CENTER'S TOPPING OUT TOPPED BRIGHT ARTS YEAR

Times Staff Writer

When discussing Orange County's achievements in the arts in 1984, you begin--and end--with the most dazzling, promising and ballyhooed cultural venture in county history.

Yes, we're talking about the Orange County Performing Arts Center, now being built in Costa Mesa's South Coast Plaza Center and set to open in less than two years.

After all, 1984 did represent something of a landmark for the Center:

The 10-story framework for the 3,000-seat main theater and entryway was erected; fund-raising topped the $55-million mark, and the search for "world-class" attractions was well under way, fanning speculation on just how friendly Orange County competition will be with other Southern California complexes.

But there were, to be sure, milestones in 1984 for other arts organizations in the county:

- South Coast Repertory won eight Los Angeles Drama Critics' Awards for its production of "The Playboy of the Western World" and reached its $3-million goal in an endowment fund-raiser.

- Newport Harbor Art Museum's 1950s retrospective was the only Orange County entry in the Olympic Arts Festival, the biggest, most prestigious arts celebration ever in Southern California.

- Laguna Beach Museum of Art's plan to completely overhaul its permanent facilities won city approval, while supporters moved closer to raising the $1.5 million needed for both structural and program expansions.

- Orange County Pacific Symphony greatly expanded its budget (now $1 million) and its season (concerts in several new locales, including the Pacific Amphitheatre) and put in its bid to be named "resident orchestra" by the Performing Arts Center.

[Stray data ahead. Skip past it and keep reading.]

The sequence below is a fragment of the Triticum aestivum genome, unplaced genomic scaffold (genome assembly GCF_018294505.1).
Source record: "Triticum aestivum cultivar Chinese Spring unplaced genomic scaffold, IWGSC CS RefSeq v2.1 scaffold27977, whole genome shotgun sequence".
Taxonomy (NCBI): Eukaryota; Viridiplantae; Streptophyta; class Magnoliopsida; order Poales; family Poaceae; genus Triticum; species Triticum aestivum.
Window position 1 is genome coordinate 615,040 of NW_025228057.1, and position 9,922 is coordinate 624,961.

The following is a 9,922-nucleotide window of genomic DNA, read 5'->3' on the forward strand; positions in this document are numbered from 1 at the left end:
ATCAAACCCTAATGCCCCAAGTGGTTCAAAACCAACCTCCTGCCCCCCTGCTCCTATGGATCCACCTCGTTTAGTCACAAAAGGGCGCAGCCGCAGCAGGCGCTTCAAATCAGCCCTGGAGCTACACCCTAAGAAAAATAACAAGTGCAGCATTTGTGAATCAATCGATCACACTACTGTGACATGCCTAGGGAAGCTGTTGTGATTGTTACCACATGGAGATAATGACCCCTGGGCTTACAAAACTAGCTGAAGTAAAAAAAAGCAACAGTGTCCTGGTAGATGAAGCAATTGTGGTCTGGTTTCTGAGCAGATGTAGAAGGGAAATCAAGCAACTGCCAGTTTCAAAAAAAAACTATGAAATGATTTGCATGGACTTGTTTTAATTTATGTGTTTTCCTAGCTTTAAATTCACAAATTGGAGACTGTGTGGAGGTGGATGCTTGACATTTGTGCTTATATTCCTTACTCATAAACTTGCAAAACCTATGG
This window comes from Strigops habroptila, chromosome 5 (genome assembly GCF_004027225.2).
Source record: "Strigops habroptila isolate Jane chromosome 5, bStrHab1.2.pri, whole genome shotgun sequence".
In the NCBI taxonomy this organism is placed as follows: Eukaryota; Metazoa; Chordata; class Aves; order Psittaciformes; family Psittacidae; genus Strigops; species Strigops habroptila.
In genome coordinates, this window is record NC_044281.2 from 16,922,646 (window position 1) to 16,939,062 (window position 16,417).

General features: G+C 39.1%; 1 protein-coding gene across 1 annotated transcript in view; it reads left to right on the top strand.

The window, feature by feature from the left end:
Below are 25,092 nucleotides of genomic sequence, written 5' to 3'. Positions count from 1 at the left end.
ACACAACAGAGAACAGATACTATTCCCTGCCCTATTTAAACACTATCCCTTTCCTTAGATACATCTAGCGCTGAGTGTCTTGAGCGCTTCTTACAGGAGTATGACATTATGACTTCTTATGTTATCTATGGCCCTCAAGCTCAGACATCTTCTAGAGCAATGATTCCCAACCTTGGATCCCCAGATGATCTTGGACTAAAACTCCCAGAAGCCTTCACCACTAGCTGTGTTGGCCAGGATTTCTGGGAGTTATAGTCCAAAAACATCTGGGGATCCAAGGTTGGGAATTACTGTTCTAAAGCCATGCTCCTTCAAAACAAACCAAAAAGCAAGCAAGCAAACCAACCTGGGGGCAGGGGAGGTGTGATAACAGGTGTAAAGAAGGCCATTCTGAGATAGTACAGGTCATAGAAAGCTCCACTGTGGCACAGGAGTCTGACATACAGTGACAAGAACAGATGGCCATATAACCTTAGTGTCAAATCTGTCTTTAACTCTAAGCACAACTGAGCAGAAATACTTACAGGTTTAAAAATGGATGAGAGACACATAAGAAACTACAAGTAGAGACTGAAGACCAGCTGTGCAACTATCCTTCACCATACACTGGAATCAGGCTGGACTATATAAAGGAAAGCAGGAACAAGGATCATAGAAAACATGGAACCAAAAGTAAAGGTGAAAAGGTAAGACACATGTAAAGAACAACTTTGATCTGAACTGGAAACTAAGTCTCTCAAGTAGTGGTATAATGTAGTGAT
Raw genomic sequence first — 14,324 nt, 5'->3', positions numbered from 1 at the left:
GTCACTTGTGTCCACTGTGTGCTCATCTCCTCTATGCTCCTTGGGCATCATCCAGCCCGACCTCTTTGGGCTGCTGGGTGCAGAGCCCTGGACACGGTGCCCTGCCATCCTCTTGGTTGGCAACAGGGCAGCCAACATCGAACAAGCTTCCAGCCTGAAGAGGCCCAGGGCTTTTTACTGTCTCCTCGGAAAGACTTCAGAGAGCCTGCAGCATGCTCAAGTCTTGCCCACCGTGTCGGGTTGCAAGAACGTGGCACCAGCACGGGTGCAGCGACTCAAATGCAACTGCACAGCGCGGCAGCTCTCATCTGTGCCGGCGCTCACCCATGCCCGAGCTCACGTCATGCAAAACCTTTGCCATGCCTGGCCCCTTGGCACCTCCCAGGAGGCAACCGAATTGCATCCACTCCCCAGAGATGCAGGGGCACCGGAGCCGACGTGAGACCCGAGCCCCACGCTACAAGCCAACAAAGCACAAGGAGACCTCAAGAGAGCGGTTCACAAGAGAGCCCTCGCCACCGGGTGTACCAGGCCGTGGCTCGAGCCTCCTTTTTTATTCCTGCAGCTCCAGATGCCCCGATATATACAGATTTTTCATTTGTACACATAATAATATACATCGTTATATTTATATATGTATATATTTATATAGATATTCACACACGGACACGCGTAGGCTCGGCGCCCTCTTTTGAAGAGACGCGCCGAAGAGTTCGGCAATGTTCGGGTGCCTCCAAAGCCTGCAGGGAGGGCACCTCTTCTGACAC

These arts groups expect to maintain the same tempo in creative and fund-raising efforts in 1985, even though they must compete for monies with the Performing Arts Center's own massive campaign.

"Overall, don't anticipate any great leaps forward in the county's (arts) image in 1985. It will be a time for improving quality and solidifying fiscal bases," said Kevin Consey, director of the Newport Harbor Art Museum. "What Orange County is waiting for, naturally, is the opening of the Performing Arts Center in 1986."

And gearing for that much-awaited opening, Center officials say that organizationally, at least, it will be all stops out in 1985 as construction continues on one of the largest such complexes to be built in the United States in the past decade.

"Our construction is assured. It's there for everyone to see. In the new year, we will be putting our full staff in place (a new executive director is expected to be named this month) and determining who will be playing our Center," said William Lund, president of the Center's board of directors. "It will be a year for fine-tuning our Center."

Although the fiscal competition with other arts projects is expected to increase--most significantly, the Los Angeles Music Center plans a huge three-facility expansion--Lund and other Orange County Center leaders express nothing but confidence about raising monies in 1985.

More than $42 million has been raised of the $65.5 million needed to build the entire Orange County complex--the 3,000-seat main theater is to open October, 1986, the 1,000-seat second theater is to be built later. An additional $13 million has been raised toward a $20-million endowment fund to help subsidize operations. All monies are being raised from private donors only.

Such fiscal and construction prowess was duly noted by Frank Hodsoll, the Reagan-named chairman of the National Endowment for the Arts, who spoke at an Orange County Arts Alliance conference last October. He had only praise for the Orange County Center, which he compared favorably with the Los Angeles Music Center, Lincoln Center in New York and the Kennedy Center in Washington.